rinse in water should be
sufficient for removing any
debris in the screen.
Since we have the aerator off the faucet, now's a good time to look at how water flows without the flow restrictor. In this photo, the aerator has been installed without the flow restrictor. Notice how the water splashes out?
shows how water flows
without any aerator in place
at all. Like the previous
image, the water splashes
all over the sink. Even
worse, it splashes out of
the sink and onto the floor.
These two photos illustrate
just how important that tiny
plastic disc is in
controlling the flow of
water. Not only does it help
conserve water, it also
controls the water's flow.
During this aerator cleaning process, we made a common, yet preventable mistake. We failed to cover the drain hole in the sink. According to Murphy's Law, if anything can go wrong, it will. In this case, the flow restrictor fell and slid straight down the drain! Notice the shiny package containing a brand new aerator? Because of this avoidable mistake, we had to go down to the hardware store and buy a new aerator. Though the replacement cost less than $5 with tax, it did require a special trip and who wants to spend money fixing a dumb mistake? Avoid this problem when you clean your aerators by covering the drain hole with a washcloth.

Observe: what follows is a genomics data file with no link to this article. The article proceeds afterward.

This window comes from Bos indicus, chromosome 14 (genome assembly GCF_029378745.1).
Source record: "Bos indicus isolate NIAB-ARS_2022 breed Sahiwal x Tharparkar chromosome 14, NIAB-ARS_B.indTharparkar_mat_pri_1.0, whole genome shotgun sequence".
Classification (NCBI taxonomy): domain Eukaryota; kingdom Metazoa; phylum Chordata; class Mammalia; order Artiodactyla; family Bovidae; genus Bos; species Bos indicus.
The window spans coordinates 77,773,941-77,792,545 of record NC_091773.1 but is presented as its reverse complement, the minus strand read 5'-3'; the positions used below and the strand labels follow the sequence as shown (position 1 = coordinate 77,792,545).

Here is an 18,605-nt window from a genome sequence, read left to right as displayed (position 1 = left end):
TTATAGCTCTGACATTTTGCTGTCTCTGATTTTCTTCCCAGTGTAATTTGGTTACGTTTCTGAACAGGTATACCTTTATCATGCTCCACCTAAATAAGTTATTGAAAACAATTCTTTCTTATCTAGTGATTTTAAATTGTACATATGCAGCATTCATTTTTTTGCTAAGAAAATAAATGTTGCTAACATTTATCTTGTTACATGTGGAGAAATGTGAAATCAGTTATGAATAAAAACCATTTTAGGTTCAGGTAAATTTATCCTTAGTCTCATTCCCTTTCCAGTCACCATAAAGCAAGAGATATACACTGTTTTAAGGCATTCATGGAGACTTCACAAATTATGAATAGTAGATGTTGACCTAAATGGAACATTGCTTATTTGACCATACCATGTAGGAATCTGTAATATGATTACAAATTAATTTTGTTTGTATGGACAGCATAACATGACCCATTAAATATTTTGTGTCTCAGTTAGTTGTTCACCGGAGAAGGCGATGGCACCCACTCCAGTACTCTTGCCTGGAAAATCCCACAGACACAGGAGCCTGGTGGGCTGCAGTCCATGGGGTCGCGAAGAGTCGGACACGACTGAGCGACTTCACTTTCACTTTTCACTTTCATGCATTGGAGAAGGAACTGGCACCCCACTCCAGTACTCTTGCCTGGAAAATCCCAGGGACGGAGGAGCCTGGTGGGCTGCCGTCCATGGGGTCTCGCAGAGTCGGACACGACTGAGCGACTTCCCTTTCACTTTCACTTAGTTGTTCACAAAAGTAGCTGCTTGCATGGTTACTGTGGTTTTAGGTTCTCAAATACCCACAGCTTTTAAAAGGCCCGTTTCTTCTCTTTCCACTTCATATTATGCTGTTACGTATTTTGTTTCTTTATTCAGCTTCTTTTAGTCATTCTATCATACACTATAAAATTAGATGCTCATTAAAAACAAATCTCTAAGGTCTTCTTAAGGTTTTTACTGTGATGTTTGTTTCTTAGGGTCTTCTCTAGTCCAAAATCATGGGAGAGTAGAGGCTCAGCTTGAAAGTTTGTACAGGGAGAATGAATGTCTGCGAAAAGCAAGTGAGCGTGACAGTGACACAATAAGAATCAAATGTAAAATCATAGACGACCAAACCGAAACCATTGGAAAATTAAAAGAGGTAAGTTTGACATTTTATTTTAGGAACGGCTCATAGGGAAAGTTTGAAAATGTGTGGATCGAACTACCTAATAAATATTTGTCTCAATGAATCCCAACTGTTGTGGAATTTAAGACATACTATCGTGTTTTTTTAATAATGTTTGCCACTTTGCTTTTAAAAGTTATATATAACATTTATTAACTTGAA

If your faucet's existing aerator is beyond repair, or if you lost a part as we did, buying a replacement aerator won't break the bank. Faucet aerators tend to be universal, making it easy to find a replacement that will work with your sink. That said, tuck your old aerator in your pocket and take it to the hardware store with you to make sure that you select a comparable replacement.
Whether you're reinstalling your now-clean aerator or a brand new one, the installation is as simple as screwing the assembled aerator onto the end of the faucet. Simply slide it into position and screw it in. This photo shows the completed installation with water flowing freely and under the control of a clean, unclogged flow restrictor.